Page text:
Tees

Hartlepool Council ends 24-hour drinking

Man drinking a pint
Image caption Some premises can currently stay open until 0400 GMT in Hartlepool

Council bosses in Hartlepool are calling time on 24-hour drinking.

The extended hours, brought in five years ago, have not led to the drop in violent crime and anti-social behaviour which was expected, the council said.

Closing times will now be no later than 0200 GMT in the town centre area, and no later than 2330 GMT in residential areas.

Hartlepool Licensees Association said the move could lead to job cuts.

Currently, some venues stay open until 0400 GMT, but licences will now limit opening hours.

'Serious social problem'

Ian Harrison, the Labour-run council's principal trading standards and licensing officer, said he believed the later opening hours cost more than it had brought into the town centre.

He said: "We're looking at whether the ideology of 24-hour opening has been successful in Hartlepool, and the consensus is that it hasn't been.

"A number of premises have had their licenses reviewed, and on some occasions, those licenses have been put back to the new times.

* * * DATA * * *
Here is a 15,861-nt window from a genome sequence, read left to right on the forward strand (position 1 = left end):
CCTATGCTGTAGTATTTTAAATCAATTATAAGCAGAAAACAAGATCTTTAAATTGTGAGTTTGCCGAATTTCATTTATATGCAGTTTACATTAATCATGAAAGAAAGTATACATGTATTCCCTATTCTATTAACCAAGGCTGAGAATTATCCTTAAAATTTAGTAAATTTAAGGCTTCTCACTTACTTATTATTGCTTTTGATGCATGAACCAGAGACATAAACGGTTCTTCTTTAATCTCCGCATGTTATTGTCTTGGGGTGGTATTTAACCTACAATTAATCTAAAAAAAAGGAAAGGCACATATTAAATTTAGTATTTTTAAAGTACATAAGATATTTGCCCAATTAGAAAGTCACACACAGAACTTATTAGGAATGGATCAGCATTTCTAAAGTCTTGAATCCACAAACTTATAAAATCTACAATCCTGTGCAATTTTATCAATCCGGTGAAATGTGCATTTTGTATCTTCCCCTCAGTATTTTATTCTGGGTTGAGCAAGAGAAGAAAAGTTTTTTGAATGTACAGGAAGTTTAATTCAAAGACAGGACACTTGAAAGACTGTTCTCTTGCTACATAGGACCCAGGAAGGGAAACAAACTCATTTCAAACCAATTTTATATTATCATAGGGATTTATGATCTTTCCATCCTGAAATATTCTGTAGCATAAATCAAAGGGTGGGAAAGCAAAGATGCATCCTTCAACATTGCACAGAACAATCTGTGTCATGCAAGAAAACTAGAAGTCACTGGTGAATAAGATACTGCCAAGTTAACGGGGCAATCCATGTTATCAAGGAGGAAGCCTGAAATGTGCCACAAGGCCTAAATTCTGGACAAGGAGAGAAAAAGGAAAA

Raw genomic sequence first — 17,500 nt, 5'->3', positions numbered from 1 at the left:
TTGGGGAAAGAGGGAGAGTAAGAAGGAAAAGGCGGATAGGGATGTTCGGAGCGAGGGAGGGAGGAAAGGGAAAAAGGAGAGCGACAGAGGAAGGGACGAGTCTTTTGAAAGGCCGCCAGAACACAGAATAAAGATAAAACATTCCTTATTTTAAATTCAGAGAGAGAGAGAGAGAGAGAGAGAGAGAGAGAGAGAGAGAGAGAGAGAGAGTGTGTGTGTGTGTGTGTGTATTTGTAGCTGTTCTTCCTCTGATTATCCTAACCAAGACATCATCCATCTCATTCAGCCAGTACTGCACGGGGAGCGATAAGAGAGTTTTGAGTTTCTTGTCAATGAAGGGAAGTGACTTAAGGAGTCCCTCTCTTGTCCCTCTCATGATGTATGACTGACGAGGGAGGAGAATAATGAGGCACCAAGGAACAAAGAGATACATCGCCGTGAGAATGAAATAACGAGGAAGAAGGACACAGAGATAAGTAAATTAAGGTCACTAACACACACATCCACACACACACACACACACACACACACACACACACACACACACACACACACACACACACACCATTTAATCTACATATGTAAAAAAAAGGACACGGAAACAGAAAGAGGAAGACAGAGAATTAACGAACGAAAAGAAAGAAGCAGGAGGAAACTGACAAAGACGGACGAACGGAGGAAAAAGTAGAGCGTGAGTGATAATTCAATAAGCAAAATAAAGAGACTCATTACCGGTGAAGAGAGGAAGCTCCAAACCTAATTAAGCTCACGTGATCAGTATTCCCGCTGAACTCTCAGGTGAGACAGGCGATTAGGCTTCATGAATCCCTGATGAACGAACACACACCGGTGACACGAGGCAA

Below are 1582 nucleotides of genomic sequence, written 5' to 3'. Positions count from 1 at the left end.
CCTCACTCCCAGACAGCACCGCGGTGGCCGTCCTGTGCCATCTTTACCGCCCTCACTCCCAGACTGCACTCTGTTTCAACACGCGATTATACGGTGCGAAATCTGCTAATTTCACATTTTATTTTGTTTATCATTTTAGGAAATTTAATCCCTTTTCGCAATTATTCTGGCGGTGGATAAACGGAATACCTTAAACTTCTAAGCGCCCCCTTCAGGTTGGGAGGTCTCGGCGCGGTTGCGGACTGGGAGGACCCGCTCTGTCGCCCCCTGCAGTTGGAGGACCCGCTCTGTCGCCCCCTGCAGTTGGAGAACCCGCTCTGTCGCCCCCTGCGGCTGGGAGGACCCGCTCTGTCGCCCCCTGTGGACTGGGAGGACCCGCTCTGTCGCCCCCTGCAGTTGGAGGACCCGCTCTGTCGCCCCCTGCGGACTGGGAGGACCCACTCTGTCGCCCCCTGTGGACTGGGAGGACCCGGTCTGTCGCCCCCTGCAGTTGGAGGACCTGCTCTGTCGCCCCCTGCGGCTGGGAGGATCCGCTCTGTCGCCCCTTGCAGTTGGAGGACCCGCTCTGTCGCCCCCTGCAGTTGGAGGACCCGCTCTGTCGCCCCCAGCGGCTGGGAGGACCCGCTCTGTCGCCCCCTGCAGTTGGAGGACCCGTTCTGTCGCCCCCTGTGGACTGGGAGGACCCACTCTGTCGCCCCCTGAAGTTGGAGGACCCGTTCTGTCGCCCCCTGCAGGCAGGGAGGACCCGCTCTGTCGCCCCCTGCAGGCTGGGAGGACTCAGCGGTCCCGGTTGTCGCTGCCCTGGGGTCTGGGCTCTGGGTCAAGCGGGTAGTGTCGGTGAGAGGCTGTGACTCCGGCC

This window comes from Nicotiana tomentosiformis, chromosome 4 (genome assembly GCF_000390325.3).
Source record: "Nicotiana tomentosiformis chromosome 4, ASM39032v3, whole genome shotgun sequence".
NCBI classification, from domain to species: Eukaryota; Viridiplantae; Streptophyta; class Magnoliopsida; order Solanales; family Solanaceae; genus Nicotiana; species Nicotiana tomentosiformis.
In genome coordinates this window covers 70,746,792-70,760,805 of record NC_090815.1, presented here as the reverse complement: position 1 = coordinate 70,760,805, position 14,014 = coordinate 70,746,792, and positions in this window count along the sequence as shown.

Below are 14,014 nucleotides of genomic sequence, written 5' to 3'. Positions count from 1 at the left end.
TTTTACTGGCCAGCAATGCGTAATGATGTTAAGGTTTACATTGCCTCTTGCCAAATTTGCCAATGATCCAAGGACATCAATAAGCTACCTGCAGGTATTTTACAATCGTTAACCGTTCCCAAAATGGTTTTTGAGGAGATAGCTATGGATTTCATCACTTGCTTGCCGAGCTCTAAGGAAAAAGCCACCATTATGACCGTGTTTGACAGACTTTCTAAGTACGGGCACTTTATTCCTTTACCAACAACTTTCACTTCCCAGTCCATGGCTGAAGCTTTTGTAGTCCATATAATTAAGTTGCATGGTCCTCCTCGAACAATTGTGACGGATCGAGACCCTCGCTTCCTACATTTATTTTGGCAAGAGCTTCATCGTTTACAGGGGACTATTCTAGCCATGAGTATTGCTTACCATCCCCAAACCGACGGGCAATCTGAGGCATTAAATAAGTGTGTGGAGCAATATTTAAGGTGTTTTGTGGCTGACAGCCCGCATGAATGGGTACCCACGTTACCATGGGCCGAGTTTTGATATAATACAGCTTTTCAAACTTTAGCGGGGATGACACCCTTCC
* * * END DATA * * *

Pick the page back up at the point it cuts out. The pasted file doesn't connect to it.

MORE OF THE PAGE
"We will take every application on its merits, there isn't a blanket ban, but we would not generally look at issuing a licence beyond 0200 GMT."

He added that legislation being considered by Parliament would give councils new powers to address all current licences and make changes where necessary.

Hartlepool Labour MP Iain Wright backed the plan, and said he did not think the problems were isolated to Hartlepool or the North East.

He said: "Drinking habits have changed throughout the country, drinking at home and then staying out until 0400 GMT. It's a serious social problem.

"Crime is still a problem late at night on a Friday and Saturday night."

Richard Sewell, from the Hartlepool Licensees Association, said: "People's jobs and livelihoods depend on the business that they take in-between these early hours.

"It hasn't worked, but that's the government's fault. You can't set people up to work those hours, and then suddenly put them out of work.

"It needs looking at in a more refined way from the councils than just saying we'll close all the pubs that are open."

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